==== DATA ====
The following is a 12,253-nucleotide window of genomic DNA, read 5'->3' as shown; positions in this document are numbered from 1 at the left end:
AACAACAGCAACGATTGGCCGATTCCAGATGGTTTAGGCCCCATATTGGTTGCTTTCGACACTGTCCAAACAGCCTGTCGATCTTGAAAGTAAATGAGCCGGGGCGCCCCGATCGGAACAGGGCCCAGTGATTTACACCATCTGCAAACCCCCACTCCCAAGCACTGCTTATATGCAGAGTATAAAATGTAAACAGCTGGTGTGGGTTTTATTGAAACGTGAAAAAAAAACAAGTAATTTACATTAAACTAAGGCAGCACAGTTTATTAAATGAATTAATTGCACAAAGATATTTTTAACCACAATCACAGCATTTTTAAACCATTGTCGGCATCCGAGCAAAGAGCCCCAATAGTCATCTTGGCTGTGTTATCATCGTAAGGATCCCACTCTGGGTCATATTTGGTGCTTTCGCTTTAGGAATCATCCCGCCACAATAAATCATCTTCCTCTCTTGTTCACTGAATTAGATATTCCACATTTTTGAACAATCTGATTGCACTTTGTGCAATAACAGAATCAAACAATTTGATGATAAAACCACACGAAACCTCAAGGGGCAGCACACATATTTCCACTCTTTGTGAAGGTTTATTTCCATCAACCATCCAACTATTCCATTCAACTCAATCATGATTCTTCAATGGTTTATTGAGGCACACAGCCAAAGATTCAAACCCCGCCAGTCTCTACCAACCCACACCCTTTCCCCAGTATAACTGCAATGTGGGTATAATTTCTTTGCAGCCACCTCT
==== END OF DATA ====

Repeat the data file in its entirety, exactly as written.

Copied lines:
The following is a 12,253-nucleotide window of genomic DNA, read 5'->3' as shown; positions in this document are numbered from 1 at the left end:
AACAACAGCAACGATTGGCCGATTCCAGATGGTTTAGGCCCCATATTGGTTGCTTTCGACACTGTCCAAACAGCCTGTCGATCTTGAAAGTAAATGAGCCGGGGCGCCCCGATCGGAACAGGGCCCAGTGATTTACACCATCTGCAAACCCCCACTCCCAAGCACTGCTTATATGCAGAGTATAAAATGTAAACAGCTGGTGTGGGTTTTATTGAAACGTGAAAAAAAAACAAGTAATTTACATTAAACTAAGGCAGCACAGTTTATTAAATGAATTAATTGCACAAAGATATTTTTAACCACAATCACAGCATTTTTAAACCATTGTCGGCATCCGAGCAAAGAGCCCCAATAGTCATCTTGGCTGTGTTATCATCGTAAGGATCCCACTCTGGGTCATATTTGGTGCTTTCGCTTTAGGAATCATCCCGCCACAATAAATCATCTTCCTCTCTTGTTCACTGAATTAGATATTCCACATTTTTGAACAATCTGATTGCACTTTGTGCAATAACAGAATCAAACAATTTGATGATAAAACCACACGAAACCTCAAGGGGCAGCACACATATTTCCACTCTTTGTGAAGGTTTATTTCCATCAACCATCCAACTATTCCATTCAACTCAATCATGATTCTTCAATGGTTTATTGAGGCACACAGCCAAAGATTCAAACCCCGCCAGTCTCTACCAACCCACACCCTTTCCCCAGTATAACTGCAATGTGGGTATAATTTCTTTGCAGCCACCTCT